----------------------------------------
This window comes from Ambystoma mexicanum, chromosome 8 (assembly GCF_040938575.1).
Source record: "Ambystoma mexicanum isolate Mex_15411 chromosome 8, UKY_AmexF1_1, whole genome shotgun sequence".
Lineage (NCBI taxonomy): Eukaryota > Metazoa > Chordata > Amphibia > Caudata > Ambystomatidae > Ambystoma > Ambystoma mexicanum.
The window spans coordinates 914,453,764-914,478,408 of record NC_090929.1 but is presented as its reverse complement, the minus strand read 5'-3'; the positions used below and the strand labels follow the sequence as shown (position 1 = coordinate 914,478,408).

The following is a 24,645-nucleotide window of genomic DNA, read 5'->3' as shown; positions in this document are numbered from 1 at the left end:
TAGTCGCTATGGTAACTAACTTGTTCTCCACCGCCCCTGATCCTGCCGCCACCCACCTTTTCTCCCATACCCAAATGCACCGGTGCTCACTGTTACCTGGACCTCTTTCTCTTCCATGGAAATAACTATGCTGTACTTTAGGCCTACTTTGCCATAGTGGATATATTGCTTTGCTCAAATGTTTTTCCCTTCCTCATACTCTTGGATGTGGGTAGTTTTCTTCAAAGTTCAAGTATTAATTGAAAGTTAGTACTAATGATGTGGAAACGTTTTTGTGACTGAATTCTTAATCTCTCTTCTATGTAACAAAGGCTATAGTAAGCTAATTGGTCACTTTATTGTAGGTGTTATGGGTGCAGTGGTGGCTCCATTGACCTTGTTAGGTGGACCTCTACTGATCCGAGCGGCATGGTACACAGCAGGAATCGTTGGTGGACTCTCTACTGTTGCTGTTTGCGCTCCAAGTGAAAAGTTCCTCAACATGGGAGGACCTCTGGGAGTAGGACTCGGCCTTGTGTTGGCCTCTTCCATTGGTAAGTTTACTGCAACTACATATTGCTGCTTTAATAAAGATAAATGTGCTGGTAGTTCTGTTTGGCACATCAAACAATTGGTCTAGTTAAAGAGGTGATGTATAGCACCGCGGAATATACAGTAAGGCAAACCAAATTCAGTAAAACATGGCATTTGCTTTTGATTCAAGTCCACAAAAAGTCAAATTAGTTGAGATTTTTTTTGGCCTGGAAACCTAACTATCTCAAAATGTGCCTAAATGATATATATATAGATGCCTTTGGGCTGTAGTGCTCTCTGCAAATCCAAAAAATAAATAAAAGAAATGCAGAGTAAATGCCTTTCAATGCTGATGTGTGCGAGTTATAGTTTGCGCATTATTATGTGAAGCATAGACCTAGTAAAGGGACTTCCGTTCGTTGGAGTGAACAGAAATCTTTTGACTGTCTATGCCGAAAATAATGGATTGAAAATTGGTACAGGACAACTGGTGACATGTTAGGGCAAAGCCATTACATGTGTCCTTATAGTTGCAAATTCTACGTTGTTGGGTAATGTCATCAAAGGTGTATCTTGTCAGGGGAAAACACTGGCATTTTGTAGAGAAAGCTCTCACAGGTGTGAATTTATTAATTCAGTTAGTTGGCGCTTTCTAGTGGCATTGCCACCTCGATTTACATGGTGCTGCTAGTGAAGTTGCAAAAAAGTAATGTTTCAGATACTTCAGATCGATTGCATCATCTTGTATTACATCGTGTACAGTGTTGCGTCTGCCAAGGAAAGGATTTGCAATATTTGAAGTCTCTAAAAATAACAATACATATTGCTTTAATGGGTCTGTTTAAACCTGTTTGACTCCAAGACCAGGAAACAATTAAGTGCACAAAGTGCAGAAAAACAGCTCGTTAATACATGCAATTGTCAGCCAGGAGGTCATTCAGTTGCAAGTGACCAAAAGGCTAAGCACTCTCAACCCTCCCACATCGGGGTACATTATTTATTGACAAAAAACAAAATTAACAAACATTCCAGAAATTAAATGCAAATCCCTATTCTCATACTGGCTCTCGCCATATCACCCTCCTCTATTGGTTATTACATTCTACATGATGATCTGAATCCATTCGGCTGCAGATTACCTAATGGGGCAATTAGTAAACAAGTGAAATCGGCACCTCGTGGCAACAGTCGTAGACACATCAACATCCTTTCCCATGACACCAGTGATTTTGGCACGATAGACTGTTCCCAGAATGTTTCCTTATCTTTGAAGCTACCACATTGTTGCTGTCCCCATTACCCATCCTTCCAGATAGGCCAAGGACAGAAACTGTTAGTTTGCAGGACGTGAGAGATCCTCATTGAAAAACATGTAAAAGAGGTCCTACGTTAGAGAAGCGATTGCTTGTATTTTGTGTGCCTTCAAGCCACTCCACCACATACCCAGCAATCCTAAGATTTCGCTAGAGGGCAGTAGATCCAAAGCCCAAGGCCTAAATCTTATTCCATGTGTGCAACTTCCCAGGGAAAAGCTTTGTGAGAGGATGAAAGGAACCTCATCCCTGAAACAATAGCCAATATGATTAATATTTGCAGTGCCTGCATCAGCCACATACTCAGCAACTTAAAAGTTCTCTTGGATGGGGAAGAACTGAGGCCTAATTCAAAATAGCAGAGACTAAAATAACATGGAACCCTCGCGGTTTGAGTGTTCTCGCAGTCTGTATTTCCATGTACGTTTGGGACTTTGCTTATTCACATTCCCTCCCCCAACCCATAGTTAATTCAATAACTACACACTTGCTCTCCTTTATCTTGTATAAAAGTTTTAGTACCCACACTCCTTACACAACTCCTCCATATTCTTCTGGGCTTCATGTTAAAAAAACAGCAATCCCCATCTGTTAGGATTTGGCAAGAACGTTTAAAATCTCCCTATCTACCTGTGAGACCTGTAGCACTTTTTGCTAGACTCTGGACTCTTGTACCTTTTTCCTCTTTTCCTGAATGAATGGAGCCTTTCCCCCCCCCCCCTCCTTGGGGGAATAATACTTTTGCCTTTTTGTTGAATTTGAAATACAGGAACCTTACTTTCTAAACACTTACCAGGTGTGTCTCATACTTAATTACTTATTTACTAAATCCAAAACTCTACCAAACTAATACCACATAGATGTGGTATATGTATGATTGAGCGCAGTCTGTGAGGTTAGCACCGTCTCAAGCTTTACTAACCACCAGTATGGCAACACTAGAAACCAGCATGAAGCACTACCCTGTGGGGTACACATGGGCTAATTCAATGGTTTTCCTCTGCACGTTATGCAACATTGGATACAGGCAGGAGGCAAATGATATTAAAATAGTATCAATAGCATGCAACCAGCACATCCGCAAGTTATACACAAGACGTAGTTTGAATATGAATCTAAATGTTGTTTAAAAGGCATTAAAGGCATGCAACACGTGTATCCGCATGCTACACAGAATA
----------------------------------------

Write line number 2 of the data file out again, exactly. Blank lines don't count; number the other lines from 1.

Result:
Source record: "Ambystoma mexicanum isolate Mex_15411 chromosome 8, UKY_AmexF1_1, whole genome shotgun sequence".